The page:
Exercise Question: Why the DOMS?

*Delayed Onset Muscle Soreness

I understand getting DOMS when you’re first working out and your muscles are unused to the exercise.

But why do I get DOMS when I take just a few days off working out?

I work out four times a week:
Tue: One hour Spin Class
Wed and Fri: One hour Body Pump
Sat: HIIT (and if Mistress Joy hasn’t thoroughly kicked my [increasingly toned and perky] butt) Body Pump follows so an hour and forty five minutes on Satruday.

I’ve been doing this for a few years. But whenever I take a week or two off for a vacation or surgery recovery and I resume my normal workout routine, it never fails: I have to drop my weights a tad in Body Pump and my muscles get very sore. This lasts about a week.

How can such a short time off derail so many months of consistent work?

I’ve seen figures of 10-20% loss of strength in just one week. This is total bed rest.
Deconditioning happens fast even if you’re otherwise active.

Well, that just sucks. I plan on writing a strongly worded letter to the manufacturer.

I do know I’ll recover quick, but it’s scary to know that all my hard work can be undone so quickly.

I have a similar workout schedule (BP 3x, Spin 2x) and the same thing happens to me if I take time off. I have to lower my BP weight or else I can’t complete the tracks. I wonder if age is a factor? Maybe the older you are, the quicker your body loses the strength.

Or maybe it’s more that you lose the endurance rather than the strength? The reason I wonder that is because I can build back up to using my my old BP weight in a week, but then it’s hard to make any progress after that. So it doesn’t seem like I’m really building strength back up because I can’t build strength that quickly.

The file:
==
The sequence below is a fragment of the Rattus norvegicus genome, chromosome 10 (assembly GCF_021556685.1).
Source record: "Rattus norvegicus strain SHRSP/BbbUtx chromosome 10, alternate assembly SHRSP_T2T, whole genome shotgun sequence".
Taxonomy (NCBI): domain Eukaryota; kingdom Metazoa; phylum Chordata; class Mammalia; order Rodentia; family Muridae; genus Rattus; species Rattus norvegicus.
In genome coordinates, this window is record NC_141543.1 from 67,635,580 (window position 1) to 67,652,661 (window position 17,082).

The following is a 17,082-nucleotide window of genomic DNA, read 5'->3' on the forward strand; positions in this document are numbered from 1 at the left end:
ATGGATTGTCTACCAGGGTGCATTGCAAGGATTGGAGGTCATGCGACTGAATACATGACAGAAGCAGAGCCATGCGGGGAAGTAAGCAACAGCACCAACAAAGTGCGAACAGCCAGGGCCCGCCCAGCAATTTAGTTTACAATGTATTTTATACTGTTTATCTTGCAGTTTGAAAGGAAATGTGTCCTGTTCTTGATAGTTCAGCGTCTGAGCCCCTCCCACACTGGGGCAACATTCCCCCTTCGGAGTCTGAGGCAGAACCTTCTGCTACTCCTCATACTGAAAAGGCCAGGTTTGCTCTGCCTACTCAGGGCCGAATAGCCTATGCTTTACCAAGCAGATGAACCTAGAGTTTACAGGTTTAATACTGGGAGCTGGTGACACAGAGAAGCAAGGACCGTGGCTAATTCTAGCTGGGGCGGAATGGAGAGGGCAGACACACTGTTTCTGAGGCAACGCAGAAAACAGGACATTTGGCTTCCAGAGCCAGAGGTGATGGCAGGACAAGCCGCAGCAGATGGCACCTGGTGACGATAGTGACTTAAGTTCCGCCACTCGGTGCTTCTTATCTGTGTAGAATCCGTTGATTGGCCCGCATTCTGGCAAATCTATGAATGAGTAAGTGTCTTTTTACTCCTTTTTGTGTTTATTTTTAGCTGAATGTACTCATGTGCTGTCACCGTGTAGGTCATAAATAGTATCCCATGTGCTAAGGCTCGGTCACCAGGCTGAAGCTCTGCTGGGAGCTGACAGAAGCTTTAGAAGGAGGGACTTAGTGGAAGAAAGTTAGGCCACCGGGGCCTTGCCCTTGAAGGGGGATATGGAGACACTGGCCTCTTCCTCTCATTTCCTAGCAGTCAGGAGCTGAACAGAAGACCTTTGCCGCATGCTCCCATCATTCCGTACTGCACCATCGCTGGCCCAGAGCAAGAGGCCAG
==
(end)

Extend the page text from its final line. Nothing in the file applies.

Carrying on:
[FYI, in anyone isn’t familiar with BodyPump, it’s a group class where you use low weights with a lot of reps to get an aerobic workout. A particular body part is worked out for each song (first is squats, next song is chest, etc). In total they say a class has 800-1000 reps. Although it can help build some strength, it seems to be more about building endurance to be able to lift the weight for the 3-4 minute track.]

Well, I don’t know about the low weights. There’s a lady in my class who’s gone through 2-3 rounds of Boot Camp at the gym and she is definitely toned and squatting more weight than I am. (I’m at 54 lbs when I get back up to speed, she’s around 60+).

Over my time at BP I have increased all my weights, but lunges are still a bear for me.

I guess ‘low’ is relative. The weights are low compared to what someone would typically do for a weightlifting workout, which might only be 12-15 reps. If you were only doing a handful of reps, you could have a lot more weight on the bar.

I’m sure that 54 pounds feels pretty light for the first 12 reps, but by the end of the track it feels more like 540 pounds. If you were just doing 12 squat reps, your weight might be 75-100 pounds or more. But from what I see in my class. that is pretty good for BP. Not too many women are squatting with that much weight.

I always consider it my comeuppance for taking a break from my fitness plan.

But shouldn’t we get brownie points for all the good work we did before? Yeesh.

There is the fact that lost fitness is regained faster than it took for the original gain.